June 16: What's On Today's Show : Blog Of The Nation In the first hour of Talk of the Nation, hacking and cyberwar, and what makes a platinum hit. In the second hour, books to satisfy wanderlust and surviving a political scandal.
NPR logo June 16: What's On Today's Show

June 16: What's On Today's Show

In our second hour, guests talk about books that can satisfy your wanderlust. iStockphoto.com hide caption

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Hacking And Cyberwar
Hackers in recent weeks broke into servers at the U.S. Senate, stole documents from the International Monetary Fund, compromised the Gmail accounts of U.S. government officials and stole security codes to military contractors. Many experts agree that American government and businesses are not prepared for the growing threat of sophisticated cyber attacks, whether they come from a decentralized group of criminals or from a foreign military. Guest Host Andrea Seabrook talks with Jim Lewis, Senior Fellow and Director of the Technology and Public Policy Program at the Center for Strategic and International Studies, with former hacker and Wired writer Kevin Poulsen and with former hacker Kevin Mitnick about the latest cyber attacks and whether or not we're prepared for the threat.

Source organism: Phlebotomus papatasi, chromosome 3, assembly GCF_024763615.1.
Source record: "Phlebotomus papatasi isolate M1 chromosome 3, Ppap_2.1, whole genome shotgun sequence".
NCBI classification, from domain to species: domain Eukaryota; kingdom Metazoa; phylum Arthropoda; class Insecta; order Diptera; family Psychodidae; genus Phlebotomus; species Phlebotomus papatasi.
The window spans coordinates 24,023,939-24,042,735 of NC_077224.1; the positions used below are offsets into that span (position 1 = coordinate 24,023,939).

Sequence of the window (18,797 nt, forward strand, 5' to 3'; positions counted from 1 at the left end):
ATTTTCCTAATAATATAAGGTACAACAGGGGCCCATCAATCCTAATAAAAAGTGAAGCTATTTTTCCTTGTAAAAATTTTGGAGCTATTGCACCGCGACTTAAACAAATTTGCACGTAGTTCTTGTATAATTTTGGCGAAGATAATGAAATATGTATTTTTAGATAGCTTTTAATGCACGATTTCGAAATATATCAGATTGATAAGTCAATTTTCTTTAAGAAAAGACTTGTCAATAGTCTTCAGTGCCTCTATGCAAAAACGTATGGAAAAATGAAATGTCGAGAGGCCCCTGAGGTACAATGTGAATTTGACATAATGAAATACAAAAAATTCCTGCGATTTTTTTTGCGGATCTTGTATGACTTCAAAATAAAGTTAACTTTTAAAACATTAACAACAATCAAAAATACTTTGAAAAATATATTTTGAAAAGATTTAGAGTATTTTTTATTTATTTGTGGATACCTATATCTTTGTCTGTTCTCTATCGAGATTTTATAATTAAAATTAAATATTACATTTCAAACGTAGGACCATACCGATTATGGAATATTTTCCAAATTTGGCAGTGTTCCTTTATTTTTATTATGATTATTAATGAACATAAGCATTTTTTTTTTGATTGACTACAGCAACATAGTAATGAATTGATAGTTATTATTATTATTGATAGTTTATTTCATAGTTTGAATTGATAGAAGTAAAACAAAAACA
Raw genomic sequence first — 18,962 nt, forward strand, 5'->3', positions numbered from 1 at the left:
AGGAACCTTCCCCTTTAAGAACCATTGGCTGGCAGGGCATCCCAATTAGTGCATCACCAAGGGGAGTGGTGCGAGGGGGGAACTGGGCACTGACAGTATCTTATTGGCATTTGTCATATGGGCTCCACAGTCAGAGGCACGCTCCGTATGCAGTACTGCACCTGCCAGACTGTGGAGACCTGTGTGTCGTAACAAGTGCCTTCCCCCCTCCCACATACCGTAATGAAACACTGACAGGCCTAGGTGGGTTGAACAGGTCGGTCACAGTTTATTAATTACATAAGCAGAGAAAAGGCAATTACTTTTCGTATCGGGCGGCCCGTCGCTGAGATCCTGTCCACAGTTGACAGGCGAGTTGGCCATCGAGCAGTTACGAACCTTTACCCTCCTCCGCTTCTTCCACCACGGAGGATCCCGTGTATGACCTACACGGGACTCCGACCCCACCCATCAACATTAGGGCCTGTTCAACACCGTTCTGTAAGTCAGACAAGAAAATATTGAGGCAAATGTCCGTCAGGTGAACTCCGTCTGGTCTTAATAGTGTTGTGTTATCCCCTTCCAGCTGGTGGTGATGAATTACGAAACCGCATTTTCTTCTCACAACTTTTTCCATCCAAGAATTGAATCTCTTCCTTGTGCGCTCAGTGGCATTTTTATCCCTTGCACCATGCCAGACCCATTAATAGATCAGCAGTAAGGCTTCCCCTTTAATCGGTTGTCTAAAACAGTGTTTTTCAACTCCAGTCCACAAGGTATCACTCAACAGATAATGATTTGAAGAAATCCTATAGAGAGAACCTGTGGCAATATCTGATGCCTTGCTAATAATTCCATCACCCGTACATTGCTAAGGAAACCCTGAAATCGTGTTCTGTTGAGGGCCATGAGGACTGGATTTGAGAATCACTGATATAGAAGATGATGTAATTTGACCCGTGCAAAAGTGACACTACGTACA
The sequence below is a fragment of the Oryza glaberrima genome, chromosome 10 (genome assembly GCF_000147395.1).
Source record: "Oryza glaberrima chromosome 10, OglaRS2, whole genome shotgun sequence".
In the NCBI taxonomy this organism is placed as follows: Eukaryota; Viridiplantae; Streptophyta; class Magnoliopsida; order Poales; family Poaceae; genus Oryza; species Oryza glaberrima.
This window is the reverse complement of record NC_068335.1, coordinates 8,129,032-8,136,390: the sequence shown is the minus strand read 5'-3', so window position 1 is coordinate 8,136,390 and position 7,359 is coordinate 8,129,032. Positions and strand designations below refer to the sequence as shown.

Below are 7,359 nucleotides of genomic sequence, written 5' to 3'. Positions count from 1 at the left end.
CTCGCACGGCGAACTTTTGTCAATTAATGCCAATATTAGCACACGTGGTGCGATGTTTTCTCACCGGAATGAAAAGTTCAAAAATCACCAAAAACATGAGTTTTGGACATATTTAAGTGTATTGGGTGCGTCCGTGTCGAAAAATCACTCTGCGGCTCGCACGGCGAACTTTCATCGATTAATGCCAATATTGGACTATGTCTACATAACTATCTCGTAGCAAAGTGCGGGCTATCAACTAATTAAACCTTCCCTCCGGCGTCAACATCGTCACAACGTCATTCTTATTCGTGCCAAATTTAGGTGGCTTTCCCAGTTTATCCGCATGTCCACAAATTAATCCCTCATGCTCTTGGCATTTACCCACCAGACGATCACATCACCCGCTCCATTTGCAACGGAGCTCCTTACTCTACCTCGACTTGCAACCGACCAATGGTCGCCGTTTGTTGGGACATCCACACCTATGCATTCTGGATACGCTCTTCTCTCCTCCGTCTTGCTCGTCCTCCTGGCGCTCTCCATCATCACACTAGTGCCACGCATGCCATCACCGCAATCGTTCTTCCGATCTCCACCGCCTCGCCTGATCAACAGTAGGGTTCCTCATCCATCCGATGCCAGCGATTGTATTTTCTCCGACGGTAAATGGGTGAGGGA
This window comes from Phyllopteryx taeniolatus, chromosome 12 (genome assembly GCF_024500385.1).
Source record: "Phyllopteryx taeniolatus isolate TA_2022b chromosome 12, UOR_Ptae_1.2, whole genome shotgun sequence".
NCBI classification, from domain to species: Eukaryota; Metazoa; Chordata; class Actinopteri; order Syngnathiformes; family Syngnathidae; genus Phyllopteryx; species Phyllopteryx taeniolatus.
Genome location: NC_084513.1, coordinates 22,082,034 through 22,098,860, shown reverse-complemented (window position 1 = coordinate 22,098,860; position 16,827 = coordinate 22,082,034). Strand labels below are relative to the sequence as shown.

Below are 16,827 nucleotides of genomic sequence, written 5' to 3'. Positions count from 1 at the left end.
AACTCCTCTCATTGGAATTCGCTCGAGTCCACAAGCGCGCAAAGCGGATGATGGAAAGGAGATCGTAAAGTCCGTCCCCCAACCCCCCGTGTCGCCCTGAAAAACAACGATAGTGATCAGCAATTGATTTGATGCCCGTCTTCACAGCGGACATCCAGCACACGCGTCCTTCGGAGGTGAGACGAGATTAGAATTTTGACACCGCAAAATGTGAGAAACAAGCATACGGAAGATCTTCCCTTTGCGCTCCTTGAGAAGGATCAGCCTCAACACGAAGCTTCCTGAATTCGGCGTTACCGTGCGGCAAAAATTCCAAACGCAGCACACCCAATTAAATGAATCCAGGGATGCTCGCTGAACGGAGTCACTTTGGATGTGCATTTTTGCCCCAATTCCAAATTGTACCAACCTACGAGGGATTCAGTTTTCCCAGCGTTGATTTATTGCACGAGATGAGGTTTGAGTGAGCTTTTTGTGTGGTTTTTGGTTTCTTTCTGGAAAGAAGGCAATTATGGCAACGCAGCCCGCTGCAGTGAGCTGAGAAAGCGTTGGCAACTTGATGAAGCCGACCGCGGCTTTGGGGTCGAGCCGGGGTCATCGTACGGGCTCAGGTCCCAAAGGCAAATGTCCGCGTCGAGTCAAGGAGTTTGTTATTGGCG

What Makes A Platinum Hit?
What makes a hit song? Music executive Evan Bogart knows a bit about what it takes to make a song catapult to the top of the charts. He's written hits for Beyonce and Rihanna, and discovered rapper Eminem and the band Maroon 5. Guest host Andrea Seabrook talks with Bogart about his career, the secrets of songwriting and his new Bravo reality show, Platinum Hit.

Books To Satisfy Wanderlust
If a fancy trip won't fit into the summer budget this year, a good book can take you on a journey instead. For this year's annual summer book show, guest host Andrea Seabrook talks with Salon.com book critic Laura Miller about her top picks for books that can take you to new places and cultures, and with novelist Bharati Mukherjee about her latest book, Miss New India.

Surviving A Political Scandal
After facing tremendous pressure to resign, reports indicate that Rep. Anthony Weiner (D-NY) plans to step down today, ten days after admitting that he had "inappropriate conversations" with women via Twitter and other social media tools. Sexual transgressions have sunk the careers of many politicians, but Gov. Eliot Spitzer (D-NY), Sen. David Vitter (R-LA)and even President Bill Clinton have all demonstrated that it is possible to recover politically from public scandal. But while individuals may be able to bounce back politically, does a succession of high-profile scandals tarnish the public's view of Congress as a whole? Host Andrea Seabrook talks with Congress expert Norm Ornstein about why some politicians survive scandal and whether or not individual scandals tarnish the public's perception of Congress as a whole.